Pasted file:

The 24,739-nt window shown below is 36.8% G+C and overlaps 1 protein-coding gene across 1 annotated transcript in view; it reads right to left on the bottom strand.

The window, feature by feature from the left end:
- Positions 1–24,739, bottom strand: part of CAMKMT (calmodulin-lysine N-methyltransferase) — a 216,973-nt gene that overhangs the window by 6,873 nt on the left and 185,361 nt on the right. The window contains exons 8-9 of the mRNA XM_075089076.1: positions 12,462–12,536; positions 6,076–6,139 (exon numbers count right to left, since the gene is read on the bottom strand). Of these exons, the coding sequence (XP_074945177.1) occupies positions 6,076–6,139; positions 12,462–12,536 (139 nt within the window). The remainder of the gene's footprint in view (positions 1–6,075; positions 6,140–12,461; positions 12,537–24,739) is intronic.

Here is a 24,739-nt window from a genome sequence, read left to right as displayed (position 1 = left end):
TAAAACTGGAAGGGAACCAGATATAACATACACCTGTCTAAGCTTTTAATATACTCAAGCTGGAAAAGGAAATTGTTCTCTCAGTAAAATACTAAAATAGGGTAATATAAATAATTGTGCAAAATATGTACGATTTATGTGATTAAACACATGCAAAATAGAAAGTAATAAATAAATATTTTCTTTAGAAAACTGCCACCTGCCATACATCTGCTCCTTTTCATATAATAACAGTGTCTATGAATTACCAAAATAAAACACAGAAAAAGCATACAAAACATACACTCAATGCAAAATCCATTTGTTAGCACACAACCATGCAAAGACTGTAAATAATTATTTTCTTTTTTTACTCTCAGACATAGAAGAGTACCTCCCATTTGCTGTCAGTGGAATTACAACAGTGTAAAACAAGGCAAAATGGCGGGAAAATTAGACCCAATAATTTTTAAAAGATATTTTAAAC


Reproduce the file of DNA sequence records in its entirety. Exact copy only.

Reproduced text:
The 24,739-nt window shown below is 36.8% G+C and overlaps 1 protein-coding gene across 1 annotated transcript in view; it reads right to left on the bottom strand.

The window, feature by feature from the left end:
- Positions 1–24,739, bottom strand: part of CAMKMT (calmodulin-lysine N-methyltransferase) — a 216,973-nt gene that overhangs the window by 6,873 nt on the left and 185,361 nt on the right. The window contains exons 8-9 of the mRNA XM_075089076.1: positions 12,462–12,536; positions 6,076–6,139 (exon numbers count right to left, since the gene is read on the bottom strand). Of these exons, the coding sequence (XP_074945177.1) occupies positions 6,076–6,139; positions 12,462–12,536 (139 nt within the window). The remainder of the gene's footprint in view (positions 1–6,075; positions 6,140–12,461; positions 12,537–24,739) is intronic.

Here is a 24,739-nt window from a genome sequence, read left to right as displayed (position 1 = left end):
TAAAACTGGAAGGGAACCAGATATAACATACACCTGTCTAAGCTTTTAATATACTCAAGCTGGAAAAGGAAATTGTTCTCTCAGTAAAATACTAAAATAGGGTAATATAAATAATTGTGCAAAATATGTACGATTTATGTGATTAAACACATGCAAAATAGAAAGTAATAAATAAATATTTTCTTTAGAAAACTGCCACCTGCCATACATCTGCTCCTTTTCATATAATAACAGTGTCTATGAATTACCAAAATAAAACACAGAAAAAGCATACAAAACATACACTCAATGCAAAATCCATTTGTTAGCACACAACCATGCAAAGACTGTAAATAATTATTTTCTTTTTTTACTCTCAGACATAGAAGAGTACCTCCCATTTGCTGTCAGTGGAATTACAACAGTGTAAAACAAGGCAAAATGGCGGGAAAATTAGACCCAATAATTTTTAAAAGATATTTTAAAC